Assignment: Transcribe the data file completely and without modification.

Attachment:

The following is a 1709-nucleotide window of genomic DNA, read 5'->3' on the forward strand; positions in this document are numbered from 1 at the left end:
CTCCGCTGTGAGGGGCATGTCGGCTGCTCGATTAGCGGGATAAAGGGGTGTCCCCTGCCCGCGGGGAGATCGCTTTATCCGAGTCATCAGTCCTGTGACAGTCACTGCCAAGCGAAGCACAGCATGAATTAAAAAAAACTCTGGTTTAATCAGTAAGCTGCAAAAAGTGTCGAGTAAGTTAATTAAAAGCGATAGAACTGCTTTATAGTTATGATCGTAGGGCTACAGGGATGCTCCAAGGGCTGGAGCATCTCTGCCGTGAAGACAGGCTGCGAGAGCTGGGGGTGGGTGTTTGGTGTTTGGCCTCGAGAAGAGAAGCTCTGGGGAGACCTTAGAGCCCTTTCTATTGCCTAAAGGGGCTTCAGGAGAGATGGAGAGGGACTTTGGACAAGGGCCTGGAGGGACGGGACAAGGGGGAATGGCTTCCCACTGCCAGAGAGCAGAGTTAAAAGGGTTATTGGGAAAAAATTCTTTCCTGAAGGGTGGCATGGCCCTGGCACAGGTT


The following is a 1709-nucleotide window of genomic DNA, read 5'->3' on the forward strand; positions in this document are numbered from 1 at the left end:
CTCCGCTGTGAGGGGCATGTCGGCTGCTCGATTAGCGGGATAAAGGGGTGTCCCCTGCCCGCGGGGAGATCGCTTTATCCGAGTCATCAGTCCTGTGACAGTCACTGCCAAGCGAAGCACAGCATGAATTAAAAAAAACTCTGGTTTAATCAGTAAGCTGCAAAAAGTGTCGAGTAAGTTAATTAAAAGCGATAGAACTGCTTTATAGTTATGATCGTAGGGCTACAGGGATGCTCCAAGGGCTGGAGCATCTCTGCCGTGAAGACAGGCTGCGAGAGCTGGGGGTGGGTGTTTGGTGTTTGGCCTCGAGAAGAGAAGCTCTGGGGAGACCTTAGAGCCCTTTCTATTGCCTAAAGGGGCTTCAGGAGAGATGGAGAGGGACTTTGGACAAGGGCCTGGAGGGACGGGACAAGGGGGAATGGCTTCCCACTGCCAGAGAGCAGAGTTAAAAGGGTTATTGGGAAAAAATTCTTTCCTGAAGGGTGGCATGGCCCTGGCACAGGTT